The term “ubiquitous” is defined as “existing or being everywhere, esp. at the same time; omnipresent.” Ubiquitous perfectly describes the humble writing implement known as the Crayola Crayon.
The depicted postage stamp was released in 1998, graced with an illustration of an early-20th-century Crayola box. This shows that kids have been playing with Crayolas for over a century, making the pigmented wax writing implements ubiquitous in the truest sense of the word.
Binney and Smith, a company that specialized in industrial pigments, released the first box of eight Crayola crayons containing red, orange, yellow, green, blue, violet, brown, and black sticks in 1903. It sold for a nickel.
The brains behind Crayolas (the name was dreamed up by Alice Binney, wife of one of the company’s founders) realized that kids would delight in drawing and coloring with them. They would also likely ingest them in the process. Therefore, Crayolas were made of non-toxic materials.
Thus did they arrive in my hands sometime in the early 1960’s. I don’t remember my first box of Crayolas, but, like most kids, coloring was one of my first artistic activities. I was probably three or so, just old enough to be somewhat trusted not to eat the delicious-smelling creations.
But, of course, it wasn’t all joy for Boomer kids when it came to Crayolas.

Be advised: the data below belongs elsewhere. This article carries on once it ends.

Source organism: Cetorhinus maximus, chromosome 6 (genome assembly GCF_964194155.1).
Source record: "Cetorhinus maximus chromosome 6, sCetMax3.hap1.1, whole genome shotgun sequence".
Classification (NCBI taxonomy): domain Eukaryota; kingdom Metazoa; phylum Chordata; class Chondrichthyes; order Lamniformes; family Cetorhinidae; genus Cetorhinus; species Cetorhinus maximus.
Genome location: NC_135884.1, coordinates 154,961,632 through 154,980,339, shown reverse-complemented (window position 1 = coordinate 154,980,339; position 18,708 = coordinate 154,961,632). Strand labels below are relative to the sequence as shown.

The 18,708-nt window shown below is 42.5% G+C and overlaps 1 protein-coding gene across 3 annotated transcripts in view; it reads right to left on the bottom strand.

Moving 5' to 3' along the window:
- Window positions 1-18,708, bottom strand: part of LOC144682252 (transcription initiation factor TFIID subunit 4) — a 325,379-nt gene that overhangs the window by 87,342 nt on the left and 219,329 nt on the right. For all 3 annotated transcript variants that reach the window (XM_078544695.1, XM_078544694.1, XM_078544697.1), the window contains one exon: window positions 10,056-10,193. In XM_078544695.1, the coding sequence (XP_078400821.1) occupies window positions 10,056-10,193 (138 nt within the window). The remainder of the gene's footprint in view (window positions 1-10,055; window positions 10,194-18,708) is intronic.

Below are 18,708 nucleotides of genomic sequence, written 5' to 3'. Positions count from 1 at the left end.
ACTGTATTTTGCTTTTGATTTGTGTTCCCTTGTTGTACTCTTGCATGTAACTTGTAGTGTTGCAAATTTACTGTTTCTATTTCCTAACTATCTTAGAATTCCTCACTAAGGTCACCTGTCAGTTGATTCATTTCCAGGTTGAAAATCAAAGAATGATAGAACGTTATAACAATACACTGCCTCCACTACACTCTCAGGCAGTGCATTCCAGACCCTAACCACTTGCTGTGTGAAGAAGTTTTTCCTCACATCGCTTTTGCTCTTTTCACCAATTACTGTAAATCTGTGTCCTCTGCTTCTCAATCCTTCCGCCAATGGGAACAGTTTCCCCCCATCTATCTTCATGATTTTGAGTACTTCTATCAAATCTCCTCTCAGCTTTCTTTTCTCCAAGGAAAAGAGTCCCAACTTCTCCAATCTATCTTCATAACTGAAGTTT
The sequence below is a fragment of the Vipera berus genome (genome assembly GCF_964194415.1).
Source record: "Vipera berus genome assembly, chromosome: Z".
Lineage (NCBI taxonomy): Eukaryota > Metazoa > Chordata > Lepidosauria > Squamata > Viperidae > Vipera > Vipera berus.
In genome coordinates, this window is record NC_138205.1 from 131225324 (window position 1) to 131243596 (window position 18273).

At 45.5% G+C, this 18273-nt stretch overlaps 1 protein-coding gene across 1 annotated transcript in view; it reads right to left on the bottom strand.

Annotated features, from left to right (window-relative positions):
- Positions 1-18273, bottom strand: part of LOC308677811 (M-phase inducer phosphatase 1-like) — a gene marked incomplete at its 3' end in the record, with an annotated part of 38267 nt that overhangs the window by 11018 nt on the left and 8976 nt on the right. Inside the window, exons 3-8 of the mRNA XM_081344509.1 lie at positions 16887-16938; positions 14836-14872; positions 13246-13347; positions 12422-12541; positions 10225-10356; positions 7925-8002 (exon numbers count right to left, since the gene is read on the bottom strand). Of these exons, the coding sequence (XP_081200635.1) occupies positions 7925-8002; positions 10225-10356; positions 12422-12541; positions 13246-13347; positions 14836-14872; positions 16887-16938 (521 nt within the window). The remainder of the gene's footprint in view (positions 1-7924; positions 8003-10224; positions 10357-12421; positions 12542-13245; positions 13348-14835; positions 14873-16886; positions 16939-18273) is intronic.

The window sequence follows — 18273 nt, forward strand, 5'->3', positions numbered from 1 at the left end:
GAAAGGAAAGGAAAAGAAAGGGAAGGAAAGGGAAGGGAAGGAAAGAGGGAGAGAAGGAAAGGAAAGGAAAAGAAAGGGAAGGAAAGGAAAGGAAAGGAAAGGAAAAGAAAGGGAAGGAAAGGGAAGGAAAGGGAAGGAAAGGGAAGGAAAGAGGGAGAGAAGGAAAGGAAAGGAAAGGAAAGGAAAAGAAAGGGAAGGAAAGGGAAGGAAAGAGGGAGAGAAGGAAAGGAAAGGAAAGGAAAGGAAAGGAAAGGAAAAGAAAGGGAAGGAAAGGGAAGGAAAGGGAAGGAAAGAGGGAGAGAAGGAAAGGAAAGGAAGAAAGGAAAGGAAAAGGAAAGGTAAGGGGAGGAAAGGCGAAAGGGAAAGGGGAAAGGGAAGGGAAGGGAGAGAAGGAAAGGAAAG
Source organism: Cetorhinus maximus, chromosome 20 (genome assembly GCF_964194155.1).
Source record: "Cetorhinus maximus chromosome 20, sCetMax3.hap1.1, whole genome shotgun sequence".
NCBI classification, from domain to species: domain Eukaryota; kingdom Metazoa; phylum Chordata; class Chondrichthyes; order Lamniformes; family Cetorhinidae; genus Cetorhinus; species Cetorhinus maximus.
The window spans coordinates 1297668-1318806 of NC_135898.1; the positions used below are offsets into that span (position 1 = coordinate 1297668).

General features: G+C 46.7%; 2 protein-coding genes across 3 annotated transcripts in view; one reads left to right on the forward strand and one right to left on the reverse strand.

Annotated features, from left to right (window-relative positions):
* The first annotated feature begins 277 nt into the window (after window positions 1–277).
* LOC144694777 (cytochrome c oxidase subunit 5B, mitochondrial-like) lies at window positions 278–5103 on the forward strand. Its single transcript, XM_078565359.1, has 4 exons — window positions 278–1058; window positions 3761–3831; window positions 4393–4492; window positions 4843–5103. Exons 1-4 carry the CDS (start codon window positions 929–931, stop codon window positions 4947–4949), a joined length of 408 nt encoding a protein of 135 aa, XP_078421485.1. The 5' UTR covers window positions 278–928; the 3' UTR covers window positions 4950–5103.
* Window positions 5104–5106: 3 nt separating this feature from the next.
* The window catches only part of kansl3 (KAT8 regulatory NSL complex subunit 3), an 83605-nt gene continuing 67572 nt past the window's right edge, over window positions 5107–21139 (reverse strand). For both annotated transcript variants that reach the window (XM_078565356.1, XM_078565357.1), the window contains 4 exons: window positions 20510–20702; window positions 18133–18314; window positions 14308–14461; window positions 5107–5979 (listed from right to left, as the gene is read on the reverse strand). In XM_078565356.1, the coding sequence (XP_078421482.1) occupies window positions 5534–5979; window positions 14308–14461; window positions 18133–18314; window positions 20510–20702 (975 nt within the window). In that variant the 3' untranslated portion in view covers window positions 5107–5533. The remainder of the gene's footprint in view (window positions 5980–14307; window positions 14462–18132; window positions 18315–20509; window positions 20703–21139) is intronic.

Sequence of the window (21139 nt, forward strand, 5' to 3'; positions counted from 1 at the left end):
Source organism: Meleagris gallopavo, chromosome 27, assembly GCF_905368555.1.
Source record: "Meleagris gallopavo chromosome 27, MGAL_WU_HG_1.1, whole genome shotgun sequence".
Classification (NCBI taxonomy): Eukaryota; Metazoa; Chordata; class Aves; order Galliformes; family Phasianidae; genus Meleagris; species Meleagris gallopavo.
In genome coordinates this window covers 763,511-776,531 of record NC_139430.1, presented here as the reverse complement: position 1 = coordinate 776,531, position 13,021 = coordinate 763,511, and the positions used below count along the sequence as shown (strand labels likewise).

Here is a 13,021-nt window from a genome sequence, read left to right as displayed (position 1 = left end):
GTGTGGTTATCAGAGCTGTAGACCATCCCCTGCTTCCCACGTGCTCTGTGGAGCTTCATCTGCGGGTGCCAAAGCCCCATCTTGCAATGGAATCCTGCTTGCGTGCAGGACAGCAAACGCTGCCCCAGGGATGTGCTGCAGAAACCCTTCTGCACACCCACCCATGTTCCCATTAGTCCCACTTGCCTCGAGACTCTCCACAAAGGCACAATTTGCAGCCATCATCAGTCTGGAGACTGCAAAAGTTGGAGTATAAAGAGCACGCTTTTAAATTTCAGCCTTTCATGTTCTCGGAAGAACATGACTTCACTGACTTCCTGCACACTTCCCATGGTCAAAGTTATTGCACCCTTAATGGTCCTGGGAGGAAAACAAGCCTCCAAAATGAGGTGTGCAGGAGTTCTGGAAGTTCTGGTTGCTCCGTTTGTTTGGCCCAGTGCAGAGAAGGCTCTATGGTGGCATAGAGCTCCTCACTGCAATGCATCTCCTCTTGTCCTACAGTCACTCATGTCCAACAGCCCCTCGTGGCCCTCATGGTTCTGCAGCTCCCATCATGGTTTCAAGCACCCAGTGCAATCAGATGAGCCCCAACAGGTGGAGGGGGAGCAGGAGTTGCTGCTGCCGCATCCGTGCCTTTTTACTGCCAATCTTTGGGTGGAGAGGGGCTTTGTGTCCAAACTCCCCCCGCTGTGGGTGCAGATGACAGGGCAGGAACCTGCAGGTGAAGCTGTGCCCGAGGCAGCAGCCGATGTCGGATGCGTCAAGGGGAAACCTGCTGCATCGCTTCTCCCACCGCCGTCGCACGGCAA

The first thing that would happen is that the more popular colors would wear down. That would lead to using, say, raw umber to color a tree trunk instead of brown, which was showing wear and tear (as in tearing the paper sleeve back a bit).
The more fortunate among us had the 64-color box that had that sharpener in the back. Thus, a reasonable facsimile of the pristine pointed tip that adorned a brand-new Crayola could be produced. The rest of us had to make do with using a dull crayon’s sharpest edge for fine details.
But sooner or later, time would catch up with every new box of crayons, and they would be reduced to shortened, war-wounded shadows of their former selves.
So many of our boxes of Crayolas looked like the image to the right: Once immaculate and beautiful, but now showing signs of struggles against coloring books that required vast amounts of yellow, dark blue, and black to create landscapes and such that would adorn refrigerators and schoolroom walls for an amount of time suitable for masterpieces of their caliber.
Eventually, popular Crayolas would become too short to go into the box. Then they would be relegated to a cigar box full of their brethren which would have all of their paper peeled off, to be used by laying the entire crayon down on the paper and creating a one-inch wide swath of, say, blueness for a vast sky.
Like us, Crayolas saw their share of having to change with the times for politically correct reasons. In 1958, in response to requests from schoolteachers, “Prussian blue” was renamed “midnight blue.” I’m not exactly sure what that was all about, unless there was a sense of anti-Teutonic prejudice in the air. In 1962, the color “flesh” was renamed “peach.” I guess that’s better than “Caucasian.” And in 1999, “Indian red” became “chestnut.”
The last color change is particularly PC. You see, “Indian red” is a pigment produced in India and used in oil paints. However, since it could give the “wrong impression,” it was renamed.
Thus have Crayolas mirrored the Boomer generation. We are showing wear and tear, some of us more than others. We have had to make changes as society has demanded them. But we have also endured in pretty much the same easily-recognizable form that we have always had.
Could a postage stamp commemoration be far behind?